The Siberian Forest Cat, usually known simply as a Siberian, is an ancient breed originating from Russia, with a thick waterproof semi-longhaired coat ideally suited to the harsh winters of the Siberian Steppes in eastern Russia. It is now regarded as the national cat of modern Russia, and the current Russian President, Dmitry Medvedev has a Siberian cat called Dorofei. This breed is very similar in looks to the Norwegian Forest Cat and the Maine Coon, all of these breeds having been developed to survive in similar climatic conditions, and it can take as long as five years for the Siberian to fully mature. It is also said that the coat of the Siberian has hypoallergenic qualities, with laboratory tests showing that it excretes a far lower proportion of the allergen (Fel d1) which is transferred from the cat's saliva to the fur when it washes itself, and which causes those with cat allergies to have an adverse reaction. However, for those who usually suffer, it would be wise to visit the breeder a couple of times first, and spend some time with adult and kitten Siberians before purchasing a kitten.


The existence of Siberian cats has been recorded in their natural Russian habitat since the thirteenth century, although pet cats were banned under the communist regime in the old Soviet Union, and pedigree cats have only been recognised in Russia comparatively recently. Before they were domesticated, Siberians were feral cats, living wild in the streets as well as in the countryside and forests, and it wasn't until 1987 that the first breed Standard appeared in Russia, based on a magnificent male known as 'Roman' from whom most of the Russian Siberian cats are descended. As the breeding programme in Russia was planned and developed, the first Siberians were exported to the West (including the USA) in 1990, but it wasn't until 2002 that they first appeared in Britain, and the latest registration figures for the Governing Council of the Cat Fancy (GCCF) show that in 2010, 138 new kittens were registered. The Siberian can now be exhibited at GCCF shows and currently (2012) has Preliminary status.


The Siberian is a large, sturdily built cat with a thick protective coat that is designed for life in its original harsh weather conditions with a thick strong topcoat and dense undercoat, with well tufted ears and paws, all adding to the 'wild' appearance reflecting its natural outdoor origins. The coat can come in an impressive combination of 124 recognised colour and pattern combinations, including brown, black, blue, red, cream and white in most patterns, including self (all one colour), tabby, tortie, colour pointed, smoke and shaded. The dilute colours of chocolate, lilac, cinnamon, fawn, caramel and apricot are not permitted. The silver gene is allowed and all colours can be with or without white. The colour pointed variety of Siberian (with colour on the ears, mask, tail and legs, rather like a Siamese) is sometimes referred to as a Neva-Masquerade - 'Neva' after the river area in Russia where they were said to have originated, and 'Masquerade' for the masked colour on the face. This variety is permitted to have blue eyes, whilst all other patterns have varying shades of copper or green eyes, and all are oval in shape. The Siberian moults twice a year, once at the end of winter (related to the number of daylight hours, rather than the temperature) and then another, lighter, moult at the end of summer.


Siberians are intelligent and energetic cats that love to play, and, true to their origins, they are fascinated by water. Despite their huge reserves of energy, this is a very gentle, affectionate breed, but they are not 'lap cats', preferring to be with, rather than on, their humans. They are said to have many 'dog-like' traits, and will often follow their chosen favourite person relentlessly round the house, and 'helping' with everything that is going on. They have a very easy-going nature and make idea family pets, being very patient and tolerant of other pets and even small children. They are cats with a sense of humour, always playing the fool, and they are natural clowns. They have a loud purr, but quite a gentle voice for such a large cat, carrying out their conversations in a chirruping tone rather than a strident meow.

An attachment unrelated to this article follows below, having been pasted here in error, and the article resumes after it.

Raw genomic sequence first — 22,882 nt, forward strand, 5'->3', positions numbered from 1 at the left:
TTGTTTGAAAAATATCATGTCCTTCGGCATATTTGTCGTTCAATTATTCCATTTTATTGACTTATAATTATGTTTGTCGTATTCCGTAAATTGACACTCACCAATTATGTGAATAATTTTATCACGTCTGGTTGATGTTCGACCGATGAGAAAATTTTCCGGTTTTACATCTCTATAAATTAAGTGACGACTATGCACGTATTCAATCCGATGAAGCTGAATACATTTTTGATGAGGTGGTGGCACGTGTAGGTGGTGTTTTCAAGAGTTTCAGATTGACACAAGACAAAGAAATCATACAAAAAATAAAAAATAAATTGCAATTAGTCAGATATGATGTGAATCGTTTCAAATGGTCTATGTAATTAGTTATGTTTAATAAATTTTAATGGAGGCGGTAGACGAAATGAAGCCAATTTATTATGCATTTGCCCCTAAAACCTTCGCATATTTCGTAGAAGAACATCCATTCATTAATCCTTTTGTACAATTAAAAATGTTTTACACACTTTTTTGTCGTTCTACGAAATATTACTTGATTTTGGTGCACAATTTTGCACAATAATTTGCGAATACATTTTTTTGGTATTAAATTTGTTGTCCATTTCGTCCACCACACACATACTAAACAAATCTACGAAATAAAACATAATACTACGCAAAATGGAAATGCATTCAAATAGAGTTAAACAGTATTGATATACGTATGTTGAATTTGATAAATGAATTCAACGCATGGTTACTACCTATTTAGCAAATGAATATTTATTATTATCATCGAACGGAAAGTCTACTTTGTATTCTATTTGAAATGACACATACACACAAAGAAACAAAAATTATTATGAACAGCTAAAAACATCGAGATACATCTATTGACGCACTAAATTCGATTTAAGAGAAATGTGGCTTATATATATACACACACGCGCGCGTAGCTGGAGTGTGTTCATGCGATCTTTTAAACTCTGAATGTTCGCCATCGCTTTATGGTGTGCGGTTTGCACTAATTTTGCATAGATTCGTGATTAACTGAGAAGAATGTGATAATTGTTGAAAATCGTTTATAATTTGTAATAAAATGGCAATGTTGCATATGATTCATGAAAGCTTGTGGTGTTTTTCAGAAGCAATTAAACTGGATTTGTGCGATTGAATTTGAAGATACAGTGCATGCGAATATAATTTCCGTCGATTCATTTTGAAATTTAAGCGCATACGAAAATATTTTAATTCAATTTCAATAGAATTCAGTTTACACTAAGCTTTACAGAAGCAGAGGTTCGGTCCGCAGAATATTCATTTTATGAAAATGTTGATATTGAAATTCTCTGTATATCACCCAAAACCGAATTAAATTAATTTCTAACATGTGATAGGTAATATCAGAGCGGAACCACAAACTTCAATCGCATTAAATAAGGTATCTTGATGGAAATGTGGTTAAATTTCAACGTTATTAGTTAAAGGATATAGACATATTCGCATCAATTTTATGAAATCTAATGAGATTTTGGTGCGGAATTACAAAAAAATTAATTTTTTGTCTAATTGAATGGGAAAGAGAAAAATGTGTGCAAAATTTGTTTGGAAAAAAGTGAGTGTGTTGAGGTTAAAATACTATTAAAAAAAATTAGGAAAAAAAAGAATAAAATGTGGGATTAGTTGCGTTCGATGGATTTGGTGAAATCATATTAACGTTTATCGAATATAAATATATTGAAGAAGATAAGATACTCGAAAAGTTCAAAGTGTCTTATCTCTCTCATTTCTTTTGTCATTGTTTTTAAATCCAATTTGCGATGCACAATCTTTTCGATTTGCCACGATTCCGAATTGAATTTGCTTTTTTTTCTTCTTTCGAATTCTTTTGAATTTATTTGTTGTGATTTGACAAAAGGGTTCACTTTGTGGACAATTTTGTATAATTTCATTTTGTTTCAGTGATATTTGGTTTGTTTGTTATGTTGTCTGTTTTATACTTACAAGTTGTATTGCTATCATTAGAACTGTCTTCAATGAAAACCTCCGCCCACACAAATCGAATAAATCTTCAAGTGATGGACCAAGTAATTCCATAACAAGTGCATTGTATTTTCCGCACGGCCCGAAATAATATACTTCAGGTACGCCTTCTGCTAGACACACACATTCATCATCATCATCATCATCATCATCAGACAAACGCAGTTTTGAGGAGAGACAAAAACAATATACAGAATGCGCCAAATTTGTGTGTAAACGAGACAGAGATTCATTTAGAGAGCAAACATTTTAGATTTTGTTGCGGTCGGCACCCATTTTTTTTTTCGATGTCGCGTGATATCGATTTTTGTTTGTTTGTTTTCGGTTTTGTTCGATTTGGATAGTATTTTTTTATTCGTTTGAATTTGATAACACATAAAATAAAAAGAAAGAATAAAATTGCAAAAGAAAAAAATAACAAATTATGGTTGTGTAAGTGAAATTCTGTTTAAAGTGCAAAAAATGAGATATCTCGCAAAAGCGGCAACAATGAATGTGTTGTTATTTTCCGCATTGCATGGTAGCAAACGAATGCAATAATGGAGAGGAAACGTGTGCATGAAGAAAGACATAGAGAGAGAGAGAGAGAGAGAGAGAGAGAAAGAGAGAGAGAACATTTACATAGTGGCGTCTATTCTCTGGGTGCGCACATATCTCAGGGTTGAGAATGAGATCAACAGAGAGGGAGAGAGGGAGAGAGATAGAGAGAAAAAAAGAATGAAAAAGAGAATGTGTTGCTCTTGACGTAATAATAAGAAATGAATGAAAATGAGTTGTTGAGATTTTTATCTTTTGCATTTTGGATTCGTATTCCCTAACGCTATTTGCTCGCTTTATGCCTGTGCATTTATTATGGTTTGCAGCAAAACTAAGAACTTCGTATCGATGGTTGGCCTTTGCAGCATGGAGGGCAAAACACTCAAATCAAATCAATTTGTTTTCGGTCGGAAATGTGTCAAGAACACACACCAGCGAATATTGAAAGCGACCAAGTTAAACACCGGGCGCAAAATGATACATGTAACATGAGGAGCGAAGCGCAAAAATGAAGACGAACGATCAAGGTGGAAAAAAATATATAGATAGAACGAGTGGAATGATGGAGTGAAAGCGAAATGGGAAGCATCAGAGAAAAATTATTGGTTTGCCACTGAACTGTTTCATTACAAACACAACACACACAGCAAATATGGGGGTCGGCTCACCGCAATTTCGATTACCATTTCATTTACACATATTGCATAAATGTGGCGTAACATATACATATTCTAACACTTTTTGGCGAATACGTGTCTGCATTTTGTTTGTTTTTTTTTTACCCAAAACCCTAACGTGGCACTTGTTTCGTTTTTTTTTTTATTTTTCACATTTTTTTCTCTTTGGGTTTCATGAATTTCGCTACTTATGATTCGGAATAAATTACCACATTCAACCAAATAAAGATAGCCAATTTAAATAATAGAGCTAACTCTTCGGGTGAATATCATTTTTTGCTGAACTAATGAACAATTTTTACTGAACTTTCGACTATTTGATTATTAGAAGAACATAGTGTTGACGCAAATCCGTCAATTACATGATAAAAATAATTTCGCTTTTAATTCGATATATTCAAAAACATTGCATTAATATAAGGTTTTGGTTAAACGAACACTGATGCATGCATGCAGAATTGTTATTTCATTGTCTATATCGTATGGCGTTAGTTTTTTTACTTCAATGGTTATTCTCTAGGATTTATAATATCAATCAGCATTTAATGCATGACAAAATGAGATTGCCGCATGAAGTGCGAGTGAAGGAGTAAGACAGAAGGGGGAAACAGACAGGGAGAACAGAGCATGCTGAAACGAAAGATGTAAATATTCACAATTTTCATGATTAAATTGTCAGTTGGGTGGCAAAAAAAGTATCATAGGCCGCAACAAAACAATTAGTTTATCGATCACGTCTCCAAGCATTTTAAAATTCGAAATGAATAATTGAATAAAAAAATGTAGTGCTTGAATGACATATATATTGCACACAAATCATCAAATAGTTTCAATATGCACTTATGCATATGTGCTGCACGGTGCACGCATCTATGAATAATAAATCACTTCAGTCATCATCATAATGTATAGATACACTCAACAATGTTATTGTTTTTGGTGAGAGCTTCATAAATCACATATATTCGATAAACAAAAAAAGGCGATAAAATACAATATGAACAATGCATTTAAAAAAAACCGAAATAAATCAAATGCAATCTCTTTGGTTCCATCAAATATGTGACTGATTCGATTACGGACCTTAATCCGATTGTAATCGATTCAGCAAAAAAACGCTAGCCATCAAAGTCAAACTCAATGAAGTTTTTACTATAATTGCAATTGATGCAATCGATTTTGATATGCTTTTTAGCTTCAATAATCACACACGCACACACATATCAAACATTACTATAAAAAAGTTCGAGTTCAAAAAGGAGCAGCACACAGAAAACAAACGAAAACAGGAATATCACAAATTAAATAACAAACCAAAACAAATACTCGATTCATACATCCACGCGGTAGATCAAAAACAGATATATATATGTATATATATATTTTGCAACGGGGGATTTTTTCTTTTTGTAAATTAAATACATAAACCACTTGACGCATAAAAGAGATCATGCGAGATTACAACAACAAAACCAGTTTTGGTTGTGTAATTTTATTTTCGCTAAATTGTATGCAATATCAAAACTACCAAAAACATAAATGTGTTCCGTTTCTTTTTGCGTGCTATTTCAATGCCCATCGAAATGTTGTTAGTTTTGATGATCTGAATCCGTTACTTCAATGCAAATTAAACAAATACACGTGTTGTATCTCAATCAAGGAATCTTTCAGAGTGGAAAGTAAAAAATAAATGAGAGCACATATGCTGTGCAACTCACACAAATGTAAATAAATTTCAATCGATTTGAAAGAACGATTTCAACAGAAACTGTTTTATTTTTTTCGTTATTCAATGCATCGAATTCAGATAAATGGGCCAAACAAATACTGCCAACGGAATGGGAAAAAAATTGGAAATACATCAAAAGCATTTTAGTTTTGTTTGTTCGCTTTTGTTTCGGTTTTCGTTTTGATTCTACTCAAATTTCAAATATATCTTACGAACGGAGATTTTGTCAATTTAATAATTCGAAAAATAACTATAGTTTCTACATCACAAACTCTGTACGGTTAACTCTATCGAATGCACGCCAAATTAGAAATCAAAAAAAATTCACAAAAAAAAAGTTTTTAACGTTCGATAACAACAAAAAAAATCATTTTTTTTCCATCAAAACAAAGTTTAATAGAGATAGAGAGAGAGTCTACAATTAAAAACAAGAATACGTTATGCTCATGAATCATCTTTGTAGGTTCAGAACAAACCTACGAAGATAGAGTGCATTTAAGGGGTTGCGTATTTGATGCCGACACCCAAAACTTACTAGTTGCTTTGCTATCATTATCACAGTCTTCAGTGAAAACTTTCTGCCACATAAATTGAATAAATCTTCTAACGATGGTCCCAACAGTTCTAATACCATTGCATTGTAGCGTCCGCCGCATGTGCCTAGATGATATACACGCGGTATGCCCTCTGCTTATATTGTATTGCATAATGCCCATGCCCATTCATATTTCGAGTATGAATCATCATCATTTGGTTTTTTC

The Siberian is a particularly strong and healthy breed, deriving as it does from wild ancestry in harsh weather conditions. It is not known to have any breed-specific health problems and many live to around the age of 15 years. In common with other cats, they need annual vaccination boosters against the common feline ailments of flu and enteritis, as well as against Feline Leukaemia if they go outdoors.

Caring for a Siberian

This breed is not known to be a fussy eater, and in days past would be happy with almost anything it could catch for itself, and it will eat most good quality proprietary brands of cat food. They will also enjoy treats of cooked chicken, ham and even grated cheese, although cows' milk will probably give them a stomach upset, and a bowl of water should always be available. The Siberian will be happy to lead an existence as an indoor cat so long as it is kept fully occupied and entertained. However, if it does go out, it is necessary to remember that it is descended from self-sufficient hunting cats, and may bring home wildlife trophies to impress you. As a semi-longhaired breed, the Siberian will need very regular brushing and combing to prevent the build up of knots and tangles. It is as well to have kittens neutered as soon as is recommended by the vet, as they mature sexually at an early age in accordance with their historical origins to survive as a breed - entire males may spray and un-neutered females will call loudly for a mate as well as making every attempt to escape.

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